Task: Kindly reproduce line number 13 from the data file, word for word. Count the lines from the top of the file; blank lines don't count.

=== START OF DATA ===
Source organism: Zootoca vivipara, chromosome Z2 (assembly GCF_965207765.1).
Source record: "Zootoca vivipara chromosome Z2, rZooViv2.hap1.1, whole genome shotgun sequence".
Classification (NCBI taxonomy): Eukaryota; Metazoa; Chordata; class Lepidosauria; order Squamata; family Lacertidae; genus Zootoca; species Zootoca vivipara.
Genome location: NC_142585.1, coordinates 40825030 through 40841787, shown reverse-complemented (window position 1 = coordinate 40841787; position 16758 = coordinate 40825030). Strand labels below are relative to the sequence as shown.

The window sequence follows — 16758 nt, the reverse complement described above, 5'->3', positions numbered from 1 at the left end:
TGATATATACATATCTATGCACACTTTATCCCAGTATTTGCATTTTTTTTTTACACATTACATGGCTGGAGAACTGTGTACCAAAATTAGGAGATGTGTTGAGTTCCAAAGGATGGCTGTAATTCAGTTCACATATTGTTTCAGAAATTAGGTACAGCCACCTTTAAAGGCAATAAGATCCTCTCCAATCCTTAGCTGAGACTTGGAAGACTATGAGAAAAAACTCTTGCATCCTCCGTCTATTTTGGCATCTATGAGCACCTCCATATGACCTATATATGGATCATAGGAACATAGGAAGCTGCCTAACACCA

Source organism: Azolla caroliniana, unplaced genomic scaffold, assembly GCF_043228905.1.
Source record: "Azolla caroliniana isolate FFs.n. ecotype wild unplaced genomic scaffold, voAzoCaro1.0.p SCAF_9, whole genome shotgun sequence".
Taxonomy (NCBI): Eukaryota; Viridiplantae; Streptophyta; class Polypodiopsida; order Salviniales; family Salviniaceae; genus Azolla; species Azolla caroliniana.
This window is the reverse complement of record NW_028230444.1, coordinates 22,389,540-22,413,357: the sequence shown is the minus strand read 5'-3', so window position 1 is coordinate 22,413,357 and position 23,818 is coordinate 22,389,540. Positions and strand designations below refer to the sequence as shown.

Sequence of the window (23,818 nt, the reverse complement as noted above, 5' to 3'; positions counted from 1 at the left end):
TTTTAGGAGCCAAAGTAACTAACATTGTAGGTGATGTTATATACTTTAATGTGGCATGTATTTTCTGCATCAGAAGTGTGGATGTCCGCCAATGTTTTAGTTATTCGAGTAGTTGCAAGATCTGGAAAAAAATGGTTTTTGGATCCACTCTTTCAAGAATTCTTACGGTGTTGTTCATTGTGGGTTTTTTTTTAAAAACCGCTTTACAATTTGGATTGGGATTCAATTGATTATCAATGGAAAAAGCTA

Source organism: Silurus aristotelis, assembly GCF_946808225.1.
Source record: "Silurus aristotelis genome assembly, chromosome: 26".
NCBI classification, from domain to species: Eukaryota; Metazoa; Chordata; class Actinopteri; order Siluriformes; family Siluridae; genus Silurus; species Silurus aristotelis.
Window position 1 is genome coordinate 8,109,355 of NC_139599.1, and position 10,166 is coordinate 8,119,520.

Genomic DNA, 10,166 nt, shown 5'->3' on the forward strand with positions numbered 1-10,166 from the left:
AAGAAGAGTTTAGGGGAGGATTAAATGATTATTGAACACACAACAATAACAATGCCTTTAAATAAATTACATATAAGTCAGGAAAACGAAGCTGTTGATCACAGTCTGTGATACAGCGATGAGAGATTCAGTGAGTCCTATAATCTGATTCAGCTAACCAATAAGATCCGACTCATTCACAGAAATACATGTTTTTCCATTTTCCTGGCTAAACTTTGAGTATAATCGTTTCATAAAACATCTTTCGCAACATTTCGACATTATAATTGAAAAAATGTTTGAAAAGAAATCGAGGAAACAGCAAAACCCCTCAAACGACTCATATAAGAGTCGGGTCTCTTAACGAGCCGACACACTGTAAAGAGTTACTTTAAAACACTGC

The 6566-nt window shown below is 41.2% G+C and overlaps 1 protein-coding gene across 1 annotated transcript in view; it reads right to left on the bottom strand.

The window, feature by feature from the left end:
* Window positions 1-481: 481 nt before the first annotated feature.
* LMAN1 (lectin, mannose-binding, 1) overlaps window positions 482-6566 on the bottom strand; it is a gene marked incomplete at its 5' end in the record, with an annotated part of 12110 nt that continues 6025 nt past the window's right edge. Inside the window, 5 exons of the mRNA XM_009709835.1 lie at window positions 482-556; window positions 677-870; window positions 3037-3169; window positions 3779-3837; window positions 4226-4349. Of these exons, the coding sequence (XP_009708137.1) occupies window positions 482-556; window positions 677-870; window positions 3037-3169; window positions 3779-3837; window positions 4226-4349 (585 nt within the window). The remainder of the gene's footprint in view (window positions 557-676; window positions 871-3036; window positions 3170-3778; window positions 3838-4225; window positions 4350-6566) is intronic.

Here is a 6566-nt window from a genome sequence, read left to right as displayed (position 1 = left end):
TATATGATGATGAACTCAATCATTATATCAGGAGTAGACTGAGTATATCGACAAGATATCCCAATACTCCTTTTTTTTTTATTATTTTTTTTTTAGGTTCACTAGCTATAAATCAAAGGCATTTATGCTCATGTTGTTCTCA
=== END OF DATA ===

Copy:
Source organism: Silurus aristotelis, assembly GCF_946808225.1.